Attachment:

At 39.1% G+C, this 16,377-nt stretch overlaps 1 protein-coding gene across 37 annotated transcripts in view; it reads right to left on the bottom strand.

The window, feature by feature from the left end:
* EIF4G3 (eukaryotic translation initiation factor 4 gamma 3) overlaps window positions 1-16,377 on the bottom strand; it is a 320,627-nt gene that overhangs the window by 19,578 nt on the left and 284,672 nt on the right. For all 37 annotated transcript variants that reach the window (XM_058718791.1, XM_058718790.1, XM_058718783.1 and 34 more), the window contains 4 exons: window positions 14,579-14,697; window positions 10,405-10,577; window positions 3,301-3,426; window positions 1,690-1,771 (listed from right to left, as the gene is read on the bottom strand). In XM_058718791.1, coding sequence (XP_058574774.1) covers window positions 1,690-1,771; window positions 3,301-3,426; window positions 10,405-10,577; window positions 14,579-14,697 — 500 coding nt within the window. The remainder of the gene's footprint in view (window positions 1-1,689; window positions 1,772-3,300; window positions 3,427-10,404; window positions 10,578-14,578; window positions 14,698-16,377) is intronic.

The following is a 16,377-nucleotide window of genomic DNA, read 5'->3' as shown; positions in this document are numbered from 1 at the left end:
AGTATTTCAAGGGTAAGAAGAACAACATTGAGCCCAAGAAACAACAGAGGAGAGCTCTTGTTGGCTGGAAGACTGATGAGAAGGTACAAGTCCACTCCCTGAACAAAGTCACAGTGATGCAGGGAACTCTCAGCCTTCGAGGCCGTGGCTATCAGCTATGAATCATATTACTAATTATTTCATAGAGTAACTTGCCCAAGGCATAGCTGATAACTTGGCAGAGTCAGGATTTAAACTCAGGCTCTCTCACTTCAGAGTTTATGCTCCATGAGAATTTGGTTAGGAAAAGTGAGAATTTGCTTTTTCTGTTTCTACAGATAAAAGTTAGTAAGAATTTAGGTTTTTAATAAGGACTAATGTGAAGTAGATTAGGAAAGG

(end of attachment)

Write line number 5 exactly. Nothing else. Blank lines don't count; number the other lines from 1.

AGTATTTCAAGGGTAAGAAGAACAACATTGAGCCCAAGAAACAACAGAGGAGAGCTCTTGTTGGCTGGAAGACTGATGAGAAGGTACAAGTCCACTCCCTGAACAAAGTCACAGTGATGCAGGGAACTCTCAGCCTTCGAGGCCGTGGCTATCAGCTATGAATCATATTACTAATTATTTCATAGAGTAACTTGCCCAAGGCATAGCTGATAACTTGGCAGAGTCAGGATTTAAACTCAGGCTCTCTCACTTCAGAGTTTATGCTCCATGAGAATTTGGTTAGGAAAAGTGAGAATTTGCTTTTTCTGTTTCTACAGATAAAAGTTAGTAAGAATTTAGGTTTTTAATAAGGACTAATGTGAAGTAGATTAGGAAAGG